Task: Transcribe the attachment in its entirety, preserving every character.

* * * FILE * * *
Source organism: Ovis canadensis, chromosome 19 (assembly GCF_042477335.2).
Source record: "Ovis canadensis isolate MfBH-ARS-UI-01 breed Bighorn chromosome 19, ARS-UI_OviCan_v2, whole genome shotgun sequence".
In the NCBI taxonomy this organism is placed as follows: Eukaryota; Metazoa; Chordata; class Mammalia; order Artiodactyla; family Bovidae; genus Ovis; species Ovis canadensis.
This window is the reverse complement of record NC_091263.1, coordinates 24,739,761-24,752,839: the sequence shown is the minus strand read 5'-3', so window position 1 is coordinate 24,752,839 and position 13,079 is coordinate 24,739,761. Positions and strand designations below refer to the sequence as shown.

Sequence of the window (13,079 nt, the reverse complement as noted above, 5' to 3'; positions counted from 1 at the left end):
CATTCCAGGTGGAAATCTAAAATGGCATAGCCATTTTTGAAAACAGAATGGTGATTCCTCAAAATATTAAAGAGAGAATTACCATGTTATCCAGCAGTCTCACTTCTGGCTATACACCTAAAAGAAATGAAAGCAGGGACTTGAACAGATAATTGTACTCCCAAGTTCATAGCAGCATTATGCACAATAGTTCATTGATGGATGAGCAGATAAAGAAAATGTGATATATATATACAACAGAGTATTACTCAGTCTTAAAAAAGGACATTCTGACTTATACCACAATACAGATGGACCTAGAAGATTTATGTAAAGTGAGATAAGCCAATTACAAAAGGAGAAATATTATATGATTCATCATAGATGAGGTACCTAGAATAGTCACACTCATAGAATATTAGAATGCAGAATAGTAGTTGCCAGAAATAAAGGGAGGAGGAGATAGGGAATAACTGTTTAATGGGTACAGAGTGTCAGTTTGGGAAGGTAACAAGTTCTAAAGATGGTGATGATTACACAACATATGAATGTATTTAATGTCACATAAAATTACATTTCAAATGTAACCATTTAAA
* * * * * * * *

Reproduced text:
Source organism: Ovis canadensis, chromosome 19 (assembly GCF_042477335.2).
Source record: "Ovis canadensis isolate MfBH-ARS-UI-01 breed Bighorn chromosome 19, ARS-UI_OviCan_v2, whole genome shotgun sequence".
In the NCBI taxonomy this organism is placed as follows: Eukaryota; Metazoa; Chordata; class Mammalia; order Artiodactyla; family Bovidae; genus Ovis; species Ovis canadensis.
This window is the reverse complement of record NC_091263.1, coordinates 24,739,761-24,752,839: the sequence shown is the minus strand read 5'-3', so window position 1 is coordinate 24,752,839 and position 13,079 is coordinate 24,739,761. Positions and strand designations below refer to the sequence as shown.

Sequence of the window (13,079 nt, the reverse complement as noted above, 5' to 3'; positions counted from 1 at the left end):
CATTCCAGGTGGAAATCTAAAATGGCATAGCCATTTTTGAAAACAGAATGGTGATTCCTCAAAATATTAAAGAGAGAATTACCATGTTATCCAGCAGTCTCACTTCTGGCTATACACCTAAAAGAAATGAAAGCAGGGACTTGAACAGATAATTGTACTCCCAAGTTCATAGCAGCATTATGCACAATAGTTCATTGATGGATGAGCAGATAAAGAAAATGTGATATATATATACAACAGAGTATTACTCAGTCTTAAAAAAGGACATTCTGACTTATACCACAATACAGATGGACCTAGAAGATTTATGTAAAGTGAGATAAGCCAATTACAAAAGGAGAAATATTATATGATTCATCATAGATGAGGTACCTAGAATAGTCACACTCATAGAATATTAGAATGCAGAATAGTAGTTGCCAGAAATAAAGGGAGGAGGAGATAGGGAATAACTGTTTAATGGGTACAGAGTGTCAGTTTGGGAAGGTAACAAGTTCTAAAGATGGTGATGATTACACAACATATGAATGTATTTAATGTCACATAAAATTACATTTCAAATGTAACCATTTAAA